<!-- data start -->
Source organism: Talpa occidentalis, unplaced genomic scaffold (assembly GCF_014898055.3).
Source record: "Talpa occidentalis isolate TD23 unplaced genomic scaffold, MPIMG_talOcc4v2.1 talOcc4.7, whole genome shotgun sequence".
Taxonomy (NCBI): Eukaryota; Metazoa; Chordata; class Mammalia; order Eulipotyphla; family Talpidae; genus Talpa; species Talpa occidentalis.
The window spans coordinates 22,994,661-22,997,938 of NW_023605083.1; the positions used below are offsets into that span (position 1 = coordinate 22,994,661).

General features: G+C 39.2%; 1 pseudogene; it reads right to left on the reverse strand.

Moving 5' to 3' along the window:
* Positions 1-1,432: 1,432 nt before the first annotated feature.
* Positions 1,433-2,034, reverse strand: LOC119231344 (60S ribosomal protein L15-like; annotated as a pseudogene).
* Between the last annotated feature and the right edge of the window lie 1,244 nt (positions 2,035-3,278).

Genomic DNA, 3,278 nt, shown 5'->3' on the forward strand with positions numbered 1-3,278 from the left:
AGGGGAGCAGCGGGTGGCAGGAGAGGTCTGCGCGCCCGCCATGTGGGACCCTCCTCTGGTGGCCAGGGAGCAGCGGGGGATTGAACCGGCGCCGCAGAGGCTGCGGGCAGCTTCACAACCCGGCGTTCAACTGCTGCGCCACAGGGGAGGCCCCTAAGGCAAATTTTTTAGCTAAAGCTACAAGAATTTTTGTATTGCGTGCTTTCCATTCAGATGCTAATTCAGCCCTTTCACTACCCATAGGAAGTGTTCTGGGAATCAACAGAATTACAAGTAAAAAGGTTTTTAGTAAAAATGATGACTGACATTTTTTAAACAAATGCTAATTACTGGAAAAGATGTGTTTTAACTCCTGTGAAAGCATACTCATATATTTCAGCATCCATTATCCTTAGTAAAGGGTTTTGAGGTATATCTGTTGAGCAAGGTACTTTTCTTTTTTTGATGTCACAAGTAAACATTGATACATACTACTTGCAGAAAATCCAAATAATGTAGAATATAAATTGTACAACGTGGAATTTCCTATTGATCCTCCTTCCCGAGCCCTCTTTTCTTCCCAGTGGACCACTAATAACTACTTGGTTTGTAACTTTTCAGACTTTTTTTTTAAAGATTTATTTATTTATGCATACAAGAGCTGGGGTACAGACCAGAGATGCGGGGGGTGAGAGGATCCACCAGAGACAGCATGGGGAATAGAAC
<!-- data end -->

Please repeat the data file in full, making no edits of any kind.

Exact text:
Source organism: Talpa occidentalis, unplaced genomic scaffold (assembly GCF_014898055.3).
Source record: "Talpa occidentalis isolate TD23 unplaced genomic scaffold, MPIMG_talOcc4v2.1 talOcc4.7, whole genome shotgun sequence".
Taxonomy (NCBI): Eukaryota; Metazoa; Chordata; class Mammalia; order Eulipotyphla; family Talpidae; genus Talpa; species Talpa occidentalis.
The window spans coordinates 22,994,661-22,997,938 of NW_023605083.1; the positions used below are offsets into that span (position 1 = coordinate 22,994,661).

General features: G+C 39.2%; 1 pseudogene; it reads right to left on the reverse strand.

Moving 5' to 3' along the window:
* Positions 1-1,432: 1,432 nt before the first annotated feature.
* Positions 1,433-2,034, reverse strand: LOC119231344 (60S ribosomal protein L15-like; annotated as a pseudogene).
* Between the last annotated feature and the right edge of the window lie 1,244 nt (positions 2,035-3,278).

Genomic DNA, 3,278 nt, shown 5'->3' on the forward strand with positions numbered 1-3,278 from the left:
AGGGGAGCAGCGGGTGGCAGGAGAGGTCTGCGCGCCCGCCATGTGGGACCCTCCTCTGGTGGCCAGGGAGCAGCGGGGGATTGAACCGGCGCCGCAGAGGCTGCGGGCAGCTTCACAACCCGGCGTTCAACTGCTGCGCCACAGGGGAGGCCCCTAAGGCAAATTTTTTAGCTAAAGCTACAAGAATTTTTGTATTGCGTGCTTTCCATTCAGATGCTAATTCAGCCCTTTCACTACCCATAGGAAGTGTTCTGGGAATCAACAGAATTACAAGTAAAAAGGTTTTTAGTAAAAATGATGACTGACATTTTTTAAACAAATGCTAATTACTGGAAAAGATGTGTTTTAACTCCTGTGAAAGCATACTCATATATTTCAGCATCCATTATCCTTAGTAAAGGGTTTTGAGGTATATCTGTTGAGCAAGGTACTTTTCTTTTTTTGATGTCACAAGTAAACATTGATACATACTACTTGCAGAAAATCCAAATAATGTAGAATATAAATTGTACAACGTGGAATTTCCTATTGATCCTCCTTCCCGAGCCCTCTTTTCTTCCCAGTGGACCACTAATAACTACTTGGTTTGTAACTTTTCAGACTTTTTTTTTAAAGATTTATTTATTTATGCATACAAGAGCTGGGGTACAGACCAGAGATGCGGGGGGTGAGAGGATCCACCAGAGACAGCATGGGGAATAGAAC